At BBC Scotland, we've been recording the exceptional weather so far this year.
By Louise Batchelor
BBC Scotland Environment Correspondent
Now we'd like you to join in.
Whether it is T-shirt weather on Ben Nevis or flash floods at your local agricultural show please send us your photos and comments and help us to create a climate change calendar.
Wrecked ski seasons, starving seabirds and floods are already being connected to climate change in Scotland.
We've also enjoyed some exceptionally hot days.
While you can't blame every twist and turn on global warming, only a handful of scientists now doubt that we're seeing a long-term trend and that humans are responsible for Earth's increased atmospheric temperatures.
The Scottish government is due to unveil targets for tackling climate change on Thursday when plans for a climate change bill are presented to the Scottish Parliament.
These days we're more likely to get rain than snow. Cairngorm Mountain said they have just had their worst-ever ski season.
Scotland is on a rollercoaster of increasingly unpredictable weather events. We were buying ice-cream cones in January and back to winter clothes in May.
But the overall trend means this could be the warmest year on record here.
According to Met Office figures, this spring has been the second warmest recorded and every month this year has been warmer than the long-term average.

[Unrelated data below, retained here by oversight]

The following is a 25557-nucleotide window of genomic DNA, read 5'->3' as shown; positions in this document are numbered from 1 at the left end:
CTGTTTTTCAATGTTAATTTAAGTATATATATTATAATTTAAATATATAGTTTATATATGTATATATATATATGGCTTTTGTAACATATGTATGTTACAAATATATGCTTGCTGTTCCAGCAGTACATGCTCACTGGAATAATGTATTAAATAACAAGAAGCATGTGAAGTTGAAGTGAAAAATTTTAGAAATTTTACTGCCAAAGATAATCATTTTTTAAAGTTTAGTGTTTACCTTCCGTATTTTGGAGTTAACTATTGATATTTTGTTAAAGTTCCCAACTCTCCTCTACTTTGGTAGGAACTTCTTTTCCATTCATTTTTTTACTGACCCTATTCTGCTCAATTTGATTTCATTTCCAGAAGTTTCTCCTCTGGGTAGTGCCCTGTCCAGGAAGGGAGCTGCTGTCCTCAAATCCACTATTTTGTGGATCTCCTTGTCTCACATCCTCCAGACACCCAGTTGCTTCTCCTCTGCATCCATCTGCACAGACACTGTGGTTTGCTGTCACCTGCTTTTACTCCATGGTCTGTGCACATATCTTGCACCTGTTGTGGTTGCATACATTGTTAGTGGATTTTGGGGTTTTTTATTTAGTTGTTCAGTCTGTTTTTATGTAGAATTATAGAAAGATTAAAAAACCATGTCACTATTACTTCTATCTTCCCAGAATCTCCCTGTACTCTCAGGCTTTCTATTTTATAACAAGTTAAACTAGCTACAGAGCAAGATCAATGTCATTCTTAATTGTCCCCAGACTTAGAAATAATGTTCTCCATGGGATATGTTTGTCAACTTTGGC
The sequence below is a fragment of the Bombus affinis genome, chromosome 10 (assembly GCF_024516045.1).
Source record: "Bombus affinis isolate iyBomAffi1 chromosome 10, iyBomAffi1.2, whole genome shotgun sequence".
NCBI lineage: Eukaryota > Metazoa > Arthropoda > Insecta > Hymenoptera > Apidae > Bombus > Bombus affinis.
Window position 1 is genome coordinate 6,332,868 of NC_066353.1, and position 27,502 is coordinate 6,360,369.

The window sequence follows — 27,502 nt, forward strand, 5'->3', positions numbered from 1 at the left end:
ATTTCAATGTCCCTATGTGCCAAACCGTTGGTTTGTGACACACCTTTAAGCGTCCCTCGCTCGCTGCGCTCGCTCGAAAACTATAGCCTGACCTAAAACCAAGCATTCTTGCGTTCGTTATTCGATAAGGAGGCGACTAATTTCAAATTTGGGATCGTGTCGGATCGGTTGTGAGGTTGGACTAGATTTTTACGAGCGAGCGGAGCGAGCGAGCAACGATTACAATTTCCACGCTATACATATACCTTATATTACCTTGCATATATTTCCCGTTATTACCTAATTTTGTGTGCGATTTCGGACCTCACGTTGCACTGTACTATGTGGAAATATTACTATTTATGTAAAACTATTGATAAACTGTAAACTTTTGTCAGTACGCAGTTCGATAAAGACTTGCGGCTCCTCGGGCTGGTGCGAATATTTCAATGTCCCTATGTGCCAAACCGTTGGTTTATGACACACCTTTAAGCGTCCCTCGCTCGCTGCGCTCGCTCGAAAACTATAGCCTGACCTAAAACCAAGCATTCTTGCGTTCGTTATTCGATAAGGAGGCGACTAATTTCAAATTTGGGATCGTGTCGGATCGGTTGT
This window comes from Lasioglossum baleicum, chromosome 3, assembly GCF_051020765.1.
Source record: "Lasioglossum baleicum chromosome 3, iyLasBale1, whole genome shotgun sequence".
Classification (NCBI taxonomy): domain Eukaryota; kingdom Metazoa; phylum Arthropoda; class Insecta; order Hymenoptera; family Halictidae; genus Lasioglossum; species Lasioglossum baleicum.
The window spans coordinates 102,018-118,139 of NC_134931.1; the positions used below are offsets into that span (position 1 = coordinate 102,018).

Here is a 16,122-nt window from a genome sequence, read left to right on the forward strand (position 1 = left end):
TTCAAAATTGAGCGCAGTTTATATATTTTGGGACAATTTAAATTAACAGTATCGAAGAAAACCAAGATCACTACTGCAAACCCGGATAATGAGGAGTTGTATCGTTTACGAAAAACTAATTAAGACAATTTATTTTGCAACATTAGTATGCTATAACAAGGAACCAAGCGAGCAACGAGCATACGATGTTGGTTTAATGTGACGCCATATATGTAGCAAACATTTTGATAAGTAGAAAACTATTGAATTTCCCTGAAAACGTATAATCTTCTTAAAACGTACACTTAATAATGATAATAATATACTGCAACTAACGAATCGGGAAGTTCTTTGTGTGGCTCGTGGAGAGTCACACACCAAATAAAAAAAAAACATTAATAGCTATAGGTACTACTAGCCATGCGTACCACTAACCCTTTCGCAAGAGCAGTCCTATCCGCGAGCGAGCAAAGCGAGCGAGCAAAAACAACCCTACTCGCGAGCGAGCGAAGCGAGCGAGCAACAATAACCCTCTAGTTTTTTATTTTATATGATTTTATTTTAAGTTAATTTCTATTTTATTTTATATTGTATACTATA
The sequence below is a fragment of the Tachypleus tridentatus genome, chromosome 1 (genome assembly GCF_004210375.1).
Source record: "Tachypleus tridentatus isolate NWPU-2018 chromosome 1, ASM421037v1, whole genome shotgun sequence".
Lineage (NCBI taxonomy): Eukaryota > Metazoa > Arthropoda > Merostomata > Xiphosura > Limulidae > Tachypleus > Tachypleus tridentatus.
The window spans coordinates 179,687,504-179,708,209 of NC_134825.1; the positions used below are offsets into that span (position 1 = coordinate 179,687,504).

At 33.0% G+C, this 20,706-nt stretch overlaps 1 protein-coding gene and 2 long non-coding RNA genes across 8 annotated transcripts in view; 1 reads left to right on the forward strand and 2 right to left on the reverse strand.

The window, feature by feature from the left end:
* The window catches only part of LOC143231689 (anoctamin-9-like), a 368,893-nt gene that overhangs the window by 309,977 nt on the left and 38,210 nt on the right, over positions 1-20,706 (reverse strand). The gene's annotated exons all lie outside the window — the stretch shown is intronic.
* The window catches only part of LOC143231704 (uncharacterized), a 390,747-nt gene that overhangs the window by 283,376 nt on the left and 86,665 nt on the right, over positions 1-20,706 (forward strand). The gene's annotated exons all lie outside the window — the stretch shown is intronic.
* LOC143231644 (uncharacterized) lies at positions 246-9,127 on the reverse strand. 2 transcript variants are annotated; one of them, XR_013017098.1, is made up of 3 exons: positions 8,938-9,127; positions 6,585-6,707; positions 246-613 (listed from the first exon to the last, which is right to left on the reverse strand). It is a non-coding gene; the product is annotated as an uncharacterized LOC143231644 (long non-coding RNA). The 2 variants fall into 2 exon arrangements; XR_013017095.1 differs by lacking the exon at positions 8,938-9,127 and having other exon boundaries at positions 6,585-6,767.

Dr Richard Dixon, of WWF Scotland, said: "After April's record breaking temperatures, May felt cold, but in fact it was still warmer than the long-term average, and has been exceptionally wet."
In January, the temperature reached a remarkable 15°C in Aberdeen. A man was seen swimming there without a wetsuit.
February brought plenty of early spring flowers, while March was the fifth sunniest on record. Surfers - this time with wetsuits - enjoyed summery conditions in North Berwick.
By April it was shirt sleeve weather and the month notched up a record-breaking number of consecutive dry days.
The Met Office said that over the past century the four hottest years in Scotland had been the last four.
Scotland has seen a number of flooding incidents this year
The Scottish Environment Protection Agency (Sepa) said the growing season was a month longer than it was less than half a century ago.
There are 30 days fewer snow and rainfall has risen 60% in north and west Scotland.
At this mid point in the year, 2007 could go either way.
David Parker, a climate scientist at the Met Office's Hadley Centre, said: "The cool La Nina event developing in the equatorial Pacific could prevent 2007 from being the warmest year ever."
[La Nina events are the opposite of El Ninos, which bring warm conditions.]
We're looking for your help to record Scotland's weather in video and still images as well as your comments.
You can see clips of film showing some of the examples I mentioned earlier by clicking on the "Watch" links on the right of this page.
Send us your pictures and video footage by clicking here to send an email.We plan to publish them monthly on our website so by the end of the year we'll be able to look back at pictures showing Scotland's climate during 2007.